Pentax K1 Lens advice

Discussion in 'Pentax' started by brian_alworth|1, Feb 23, 2017.

  1. I am a landscape/fine-art photographer that is about to purchase my first digital camera. I've been shooting with a Pentax 67 (and Wista 4x5) for years and plan to continue to use them. I am probably going to buy the new Pentax K1 but am unsure about which lens or lenses to buy with it. I do mainly landscapes and always use a substantial tripod. Sharpness more important than speed. Was going to buy the new Pentax 24-70 zoom but have seen very mixed reviews on this. Maybe I should just buy a 24, a 50 and maybe a moderate telephoto? Looking for advice.
     
  2. I have heard mostly good things about the 24-70 but I don't own it myself.

    I have the Tamron 28-75 for that range and it's been very nice. Its biggest flaw is it flares easily if you shoot into the sun.

    The FA Limited primes are very highly regarded and I can verify the 77 is a wonderful lens. The other FA Limiteds like the 31 and 43 might suit you well for landscape work. They are not recent designs so some correction of CA may be needed and AF isn't great.

    If you like the shoot wide the 15-30/2.8 is a great lens. Resistant to flare, sharp, and quick to focus. Its only flaw is its bulk.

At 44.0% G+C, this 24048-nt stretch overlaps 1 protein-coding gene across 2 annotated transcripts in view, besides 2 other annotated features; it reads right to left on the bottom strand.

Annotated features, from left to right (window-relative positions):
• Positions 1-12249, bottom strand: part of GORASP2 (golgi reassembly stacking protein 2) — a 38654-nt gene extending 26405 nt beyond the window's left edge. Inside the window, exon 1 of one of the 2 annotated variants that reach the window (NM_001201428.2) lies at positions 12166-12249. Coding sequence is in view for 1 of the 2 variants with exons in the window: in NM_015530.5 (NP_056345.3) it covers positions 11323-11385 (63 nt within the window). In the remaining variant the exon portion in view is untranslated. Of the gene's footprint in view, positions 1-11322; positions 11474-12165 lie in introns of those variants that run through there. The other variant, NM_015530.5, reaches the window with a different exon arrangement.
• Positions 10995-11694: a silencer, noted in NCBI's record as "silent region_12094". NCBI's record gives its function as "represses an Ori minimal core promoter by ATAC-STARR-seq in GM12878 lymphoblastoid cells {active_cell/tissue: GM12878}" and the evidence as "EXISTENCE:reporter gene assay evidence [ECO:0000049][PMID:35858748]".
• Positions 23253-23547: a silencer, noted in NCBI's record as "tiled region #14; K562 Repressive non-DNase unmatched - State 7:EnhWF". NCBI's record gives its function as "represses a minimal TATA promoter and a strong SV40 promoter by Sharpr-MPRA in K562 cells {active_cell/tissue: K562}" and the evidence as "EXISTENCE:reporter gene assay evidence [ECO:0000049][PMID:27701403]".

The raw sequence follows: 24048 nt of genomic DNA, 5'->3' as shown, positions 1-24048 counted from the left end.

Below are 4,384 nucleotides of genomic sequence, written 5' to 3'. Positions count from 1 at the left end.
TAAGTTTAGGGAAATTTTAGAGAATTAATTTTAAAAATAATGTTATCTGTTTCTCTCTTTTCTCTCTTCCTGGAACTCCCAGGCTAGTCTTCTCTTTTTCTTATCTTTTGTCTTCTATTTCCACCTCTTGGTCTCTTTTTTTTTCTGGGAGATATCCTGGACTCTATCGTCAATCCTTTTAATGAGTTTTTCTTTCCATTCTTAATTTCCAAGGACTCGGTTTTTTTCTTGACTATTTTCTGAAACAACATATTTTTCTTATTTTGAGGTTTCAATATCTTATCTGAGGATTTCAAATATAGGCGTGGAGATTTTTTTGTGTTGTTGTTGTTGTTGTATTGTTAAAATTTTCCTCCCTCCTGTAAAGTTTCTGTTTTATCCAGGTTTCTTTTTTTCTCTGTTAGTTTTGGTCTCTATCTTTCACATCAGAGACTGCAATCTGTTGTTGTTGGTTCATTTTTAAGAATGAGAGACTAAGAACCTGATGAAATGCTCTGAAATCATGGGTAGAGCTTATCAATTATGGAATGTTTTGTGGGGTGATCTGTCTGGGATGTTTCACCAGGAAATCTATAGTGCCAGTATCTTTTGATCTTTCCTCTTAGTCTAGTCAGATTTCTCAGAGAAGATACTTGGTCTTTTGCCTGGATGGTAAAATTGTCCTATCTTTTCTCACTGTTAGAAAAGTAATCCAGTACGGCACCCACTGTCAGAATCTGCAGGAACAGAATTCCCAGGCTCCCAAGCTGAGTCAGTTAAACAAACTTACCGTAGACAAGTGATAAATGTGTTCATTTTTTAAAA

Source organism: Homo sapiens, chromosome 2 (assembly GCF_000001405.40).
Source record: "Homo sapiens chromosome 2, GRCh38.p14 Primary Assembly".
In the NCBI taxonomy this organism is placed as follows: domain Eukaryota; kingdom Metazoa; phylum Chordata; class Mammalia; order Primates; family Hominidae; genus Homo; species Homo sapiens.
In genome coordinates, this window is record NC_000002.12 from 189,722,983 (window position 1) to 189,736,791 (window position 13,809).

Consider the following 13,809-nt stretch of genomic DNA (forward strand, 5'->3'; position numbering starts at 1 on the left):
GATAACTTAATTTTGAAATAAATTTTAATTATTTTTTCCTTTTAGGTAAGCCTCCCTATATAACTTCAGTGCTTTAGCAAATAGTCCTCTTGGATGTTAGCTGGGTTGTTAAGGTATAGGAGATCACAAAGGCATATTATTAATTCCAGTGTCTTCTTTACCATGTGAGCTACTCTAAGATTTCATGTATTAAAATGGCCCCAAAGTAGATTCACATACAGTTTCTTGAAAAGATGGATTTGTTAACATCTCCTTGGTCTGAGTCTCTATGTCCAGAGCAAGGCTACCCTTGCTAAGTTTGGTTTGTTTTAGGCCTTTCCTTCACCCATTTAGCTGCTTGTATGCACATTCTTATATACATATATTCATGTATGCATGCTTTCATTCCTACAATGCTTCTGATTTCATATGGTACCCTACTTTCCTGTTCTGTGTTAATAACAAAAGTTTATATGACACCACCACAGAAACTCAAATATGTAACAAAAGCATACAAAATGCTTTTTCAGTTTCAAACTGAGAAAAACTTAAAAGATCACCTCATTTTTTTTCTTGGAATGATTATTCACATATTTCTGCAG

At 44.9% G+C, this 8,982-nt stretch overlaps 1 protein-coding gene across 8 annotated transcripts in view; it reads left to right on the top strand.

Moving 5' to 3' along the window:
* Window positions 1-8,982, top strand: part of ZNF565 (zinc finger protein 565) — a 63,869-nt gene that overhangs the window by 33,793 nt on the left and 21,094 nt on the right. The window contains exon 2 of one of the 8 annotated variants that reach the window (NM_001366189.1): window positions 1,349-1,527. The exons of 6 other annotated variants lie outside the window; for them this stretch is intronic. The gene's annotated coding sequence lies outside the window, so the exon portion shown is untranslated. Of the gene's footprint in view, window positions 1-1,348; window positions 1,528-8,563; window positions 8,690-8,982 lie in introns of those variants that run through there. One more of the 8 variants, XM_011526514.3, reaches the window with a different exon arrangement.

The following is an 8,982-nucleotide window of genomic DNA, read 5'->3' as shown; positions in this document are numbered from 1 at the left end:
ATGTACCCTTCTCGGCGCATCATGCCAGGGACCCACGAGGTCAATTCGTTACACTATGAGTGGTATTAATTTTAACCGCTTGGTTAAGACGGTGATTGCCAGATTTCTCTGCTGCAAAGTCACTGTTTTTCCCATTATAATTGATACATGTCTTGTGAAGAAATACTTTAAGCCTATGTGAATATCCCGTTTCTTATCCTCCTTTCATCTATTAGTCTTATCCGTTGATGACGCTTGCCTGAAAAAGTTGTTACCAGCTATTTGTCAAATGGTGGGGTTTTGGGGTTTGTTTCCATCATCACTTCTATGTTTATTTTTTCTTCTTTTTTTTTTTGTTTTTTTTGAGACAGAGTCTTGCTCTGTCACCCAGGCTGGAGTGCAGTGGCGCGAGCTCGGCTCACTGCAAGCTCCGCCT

The Rokinon 14/2.8 is also very nice, especially for the money. No AF but the DOF is typically deep enough to be pretty forgiving. Their other lenses have been well received too.

    For longer shots I use a ff mod DA* 60-250 which has been great but my AF just quit on mine for the second time and I just sent it off today. So that lens is great once modified if the AF holds up. That may be too many caveats for some. I wish I could just convert it to screw drive.

    I also have a A* 300/4 which is good for it's age and size but again it's manual focus and not as sharp as more modern lenses. It's small for what it is and IQ is often good enough so it gets a bit of use on my K-1, especially when the 60-250 is in the shop.
     
    Last edited: Feb 23, 2017
  3. The Pentax-FA 50mm f/1.7 is crazy sharp, with nice bokeh to boot. Much better than the f/1.4 lens, but much harder to find used. With the high ISO capability of the K-1, you won't miss the half stop of speed.

    The Pentax-FA 100mm f/2.8 macro also has an incredible reputation for sharpness. Rather heavy, but macro lenses need a long focusing helical.
     
  4. I have an FA100mm f2.8 it seems my sharpest and best lens. - Although it hadn't seen much use it needed repair; the AF shaft felt jammed (i.e. I had to switch the lens to manual focus to be able to move it) and the bill mentioned an electronics issue. The FA 50mm f2.8 isn't much worse and way sharper than the 50mm f1.4. I wish mine had a focusing range limiter though. 135mm f2.8 is light and not bad. Sigma 24mm f1.8 doesn't knock my socks off but takes pictures. (Everything used on K20D). I recommend taping the focusing brake / clamp on the macros open, to avoid activating it by accident. I'm not overly confident about an awesome wide prime's existance outside the limited product line, which I haven't tested.